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Hospitals need greater understanding, better programs for social needs, Deloitte study says

Social determinants, including where a person was born, grew up, lives, works and ages, determine 80 percent of health outcomes, Deloitte said.

Beth Jones Sanborn, Managing Editor

A new survey by the Deloitte Center for Health Solutions says that while the transition to value-based care is giving hospitals the opportunity to better align clinical care with social needs that influence health, those social determinants are often not adequately understood or integrated into treatment protocol.

Social determinants, which include the environments where a person was born, grew up, live, work and age, determine 80 percent of health outcomes, Deloitte said.

The survey involved 284 hospitals from across the nation in March and April 2017. Respondents represented hospital leadership and staff members involved with social needs efforts. The survey found that overall while hospital and health system goals are leaning more toward the alignment of social needs and clinical care, hospitals are still learning how to "reap the benefits of coordinated care and evolving payment models."

[Also: Study links social problems with healthcare costs]

For instance, 72 percent of respondents don't have funds dedicated for all the populations they want to focus on and said finding sustainable sources could be a challenge.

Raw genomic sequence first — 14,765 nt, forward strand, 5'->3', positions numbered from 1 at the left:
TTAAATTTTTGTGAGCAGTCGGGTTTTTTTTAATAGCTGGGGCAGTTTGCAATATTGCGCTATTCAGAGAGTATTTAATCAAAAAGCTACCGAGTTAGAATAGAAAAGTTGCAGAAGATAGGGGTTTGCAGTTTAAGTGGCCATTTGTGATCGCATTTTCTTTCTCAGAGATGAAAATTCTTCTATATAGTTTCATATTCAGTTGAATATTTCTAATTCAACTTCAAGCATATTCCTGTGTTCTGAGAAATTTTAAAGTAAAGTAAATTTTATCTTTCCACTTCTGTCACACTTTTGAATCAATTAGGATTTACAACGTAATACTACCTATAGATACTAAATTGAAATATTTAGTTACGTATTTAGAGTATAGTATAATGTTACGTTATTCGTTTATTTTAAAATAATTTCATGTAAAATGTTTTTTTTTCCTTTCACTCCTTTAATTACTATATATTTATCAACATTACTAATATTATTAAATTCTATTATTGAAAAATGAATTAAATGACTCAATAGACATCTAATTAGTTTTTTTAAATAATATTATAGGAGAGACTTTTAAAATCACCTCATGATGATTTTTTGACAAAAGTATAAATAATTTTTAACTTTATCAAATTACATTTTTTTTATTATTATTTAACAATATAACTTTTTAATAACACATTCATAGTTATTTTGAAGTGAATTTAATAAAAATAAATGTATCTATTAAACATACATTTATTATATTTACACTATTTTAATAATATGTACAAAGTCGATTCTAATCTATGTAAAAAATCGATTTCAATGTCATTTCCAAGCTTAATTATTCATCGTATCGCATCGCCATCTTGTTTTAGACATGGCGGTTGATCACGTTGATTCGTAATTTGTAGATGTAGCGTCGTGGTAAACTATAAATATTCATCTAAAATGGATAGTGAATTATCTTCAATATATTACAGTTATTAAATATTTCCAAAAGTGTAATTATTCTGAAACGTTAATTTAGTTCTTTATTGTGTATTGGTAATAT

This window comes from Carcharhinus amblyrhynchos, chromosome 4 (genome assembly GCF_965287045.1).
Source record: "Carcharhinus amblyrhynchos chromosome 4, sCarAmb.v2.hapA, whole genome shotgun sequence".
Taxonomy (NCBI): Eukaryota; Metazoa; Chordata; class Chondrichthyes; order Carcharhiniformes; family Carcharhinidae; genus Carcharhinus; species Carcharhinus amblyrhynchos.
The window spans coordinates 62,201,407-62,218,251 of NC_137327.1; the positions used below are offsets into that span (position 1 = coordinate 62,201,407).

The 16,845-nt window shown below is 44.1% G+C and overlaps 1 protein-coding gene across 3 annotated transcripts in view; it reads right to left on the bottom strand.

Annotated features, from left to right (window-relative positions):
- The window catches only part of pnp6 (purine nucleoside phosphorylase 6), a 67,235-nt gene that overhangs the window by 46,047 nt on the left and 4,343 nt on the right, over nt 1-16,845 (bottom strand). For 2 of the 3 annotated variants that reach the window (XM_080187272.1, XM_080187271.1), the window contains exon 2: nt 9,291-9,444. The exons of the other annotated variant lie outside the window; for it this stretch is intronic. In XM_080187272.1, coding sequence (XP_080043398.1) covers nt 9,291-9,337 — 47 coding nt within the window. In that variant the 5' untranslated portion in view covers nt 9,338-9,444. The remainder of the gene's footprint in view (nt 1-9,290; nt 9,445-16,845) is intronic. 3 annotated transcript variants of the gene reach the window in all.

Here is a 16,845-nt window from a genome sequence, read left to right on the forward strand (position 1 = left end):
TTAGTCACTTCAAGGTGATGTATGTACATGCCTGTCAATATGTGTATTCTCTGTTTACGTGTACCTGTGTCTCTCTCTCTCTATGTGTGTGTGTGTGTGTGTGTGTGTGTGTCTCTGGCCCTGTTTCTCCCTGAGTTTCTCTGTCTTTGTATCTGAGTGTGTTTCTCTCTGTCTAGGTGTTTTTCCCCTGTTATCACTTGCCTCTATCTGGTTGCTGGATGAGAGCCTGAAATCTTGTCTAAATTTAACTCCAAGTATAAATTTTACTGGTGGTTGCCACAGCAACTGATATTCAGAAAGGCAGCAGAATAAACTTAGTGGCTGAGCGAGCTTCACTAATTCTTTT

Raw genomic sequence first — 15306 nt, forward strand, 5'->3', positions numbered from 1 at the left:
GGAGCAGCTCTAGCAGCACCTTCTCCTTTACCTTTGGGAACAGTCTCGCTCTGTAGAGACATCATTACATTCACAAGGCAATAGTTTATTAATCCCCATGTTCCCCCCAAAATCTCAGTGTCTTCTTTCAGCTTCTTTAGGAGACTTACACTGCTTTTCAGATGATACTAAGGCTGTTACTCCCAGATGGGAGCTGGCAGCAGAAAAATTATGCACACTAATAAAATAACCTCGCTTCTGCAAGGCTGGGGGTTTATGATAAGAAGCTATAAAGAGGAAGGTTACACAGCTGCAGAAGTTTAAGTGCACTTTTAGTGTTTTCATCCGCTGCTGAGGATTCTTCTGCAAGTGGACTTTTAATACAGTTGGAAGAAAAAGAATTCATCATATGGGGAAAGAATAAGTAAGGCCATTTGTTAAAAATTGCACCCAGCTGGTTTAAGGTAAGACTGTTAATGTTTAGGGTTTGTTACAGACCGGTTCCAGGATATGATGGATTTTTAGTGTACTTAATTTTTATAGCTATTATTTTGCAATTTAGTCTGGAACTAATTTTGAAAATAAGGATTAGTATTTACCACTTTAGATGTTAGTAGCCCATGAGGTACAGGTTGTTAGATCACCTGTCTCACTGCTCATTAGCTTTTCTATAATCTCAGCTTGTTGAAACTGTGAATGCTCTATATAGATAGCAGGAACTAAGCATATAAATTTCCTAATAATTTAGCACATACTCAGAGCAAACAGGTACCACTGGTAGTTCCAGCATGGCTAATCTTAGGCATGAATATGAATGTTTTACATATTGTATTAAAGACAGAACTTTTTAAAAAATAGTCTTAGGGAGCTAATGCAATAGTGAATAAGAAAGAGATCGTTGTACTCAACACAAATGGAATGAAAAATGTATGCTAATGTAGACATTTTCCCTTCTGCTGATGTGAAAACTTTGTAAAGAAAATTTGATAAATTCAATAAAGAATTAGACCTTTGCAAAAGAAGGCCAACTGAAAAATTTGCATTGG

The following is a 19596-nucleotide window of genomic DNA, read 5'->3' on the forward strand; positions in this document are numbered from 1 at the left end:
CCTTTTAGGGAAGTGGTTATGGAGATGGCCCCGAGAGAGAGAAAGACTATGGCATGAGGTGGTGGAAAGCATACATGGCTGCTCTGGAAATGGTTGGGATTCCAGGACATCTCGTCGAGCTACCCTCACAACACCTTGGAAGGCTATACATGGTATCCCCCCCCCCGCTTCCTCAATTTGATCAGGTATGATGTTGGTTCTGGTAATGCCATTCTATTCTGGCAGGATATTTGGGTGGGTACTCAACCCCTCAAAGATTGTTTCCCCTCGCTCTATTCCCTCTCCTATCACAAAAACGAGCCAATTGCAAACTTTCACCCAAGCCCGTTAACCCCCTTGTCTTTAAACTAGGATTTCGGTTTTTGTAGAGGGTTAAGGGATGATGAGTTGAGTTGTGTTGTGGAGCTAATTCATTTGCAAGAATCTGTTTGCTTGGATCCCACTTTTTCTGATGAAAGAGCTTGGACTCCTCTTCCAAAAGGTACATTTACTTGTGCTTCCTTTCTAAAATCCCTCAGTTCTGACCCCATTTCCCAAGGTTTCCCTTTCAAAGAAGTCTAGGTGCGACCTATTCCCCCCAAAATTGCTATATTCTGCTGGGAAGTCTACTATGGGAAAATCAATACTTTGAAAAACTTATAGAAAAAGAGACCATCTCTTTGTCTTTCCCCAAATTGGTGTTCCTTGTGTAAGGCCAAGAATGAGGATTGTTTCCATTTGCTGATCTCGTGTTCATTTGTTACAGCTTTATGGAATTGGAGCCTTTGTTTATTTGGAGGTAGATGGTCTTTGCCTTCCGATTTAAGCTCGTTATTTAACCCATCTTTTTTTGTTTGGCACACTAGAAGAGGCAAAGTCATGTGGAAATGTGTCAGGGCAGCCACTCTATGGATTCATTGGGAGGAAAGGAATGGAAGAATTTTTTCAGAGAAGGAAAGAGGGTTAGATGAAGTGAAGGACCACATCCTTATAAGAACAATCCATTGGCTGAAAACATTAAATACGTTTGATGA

More positively, 80 percent reported that their leadership is committed to finding ways to address the social needs of patients in tandem with clinical care. Moreover, 90 percent of hospitals are screening inpatient populations, and 83 percent are screening "high utilizer" populations for social needs. However, only 69 percent are taking a broader approach and screening more generally.

Deloitte made a number of suggestion on how hospitals can advance their social needs agendas. First, it will be helpful to adopt a consistent definition and metrics surrounding social determinants, as it will help the industry's ability to test, learn and share successful methods. Breaking down silos and consolidate resources to avoid duplicating efforts and wasting time with practices that don't work.

Continue movement toward value-based care, as it is expected to further advance the ability to address social needs. Hospitals and health systems also need to find better ways to track health costs and outcomes. Finally, good old fashioned idea sharing could help drive social needs efforts forward. "Stakeholders should look to existing settings for information sharing such as research forums or venues where multiple stakeholders in the local or business community can share ideas," Deloitte said.

Twitter: @BethJSanborn

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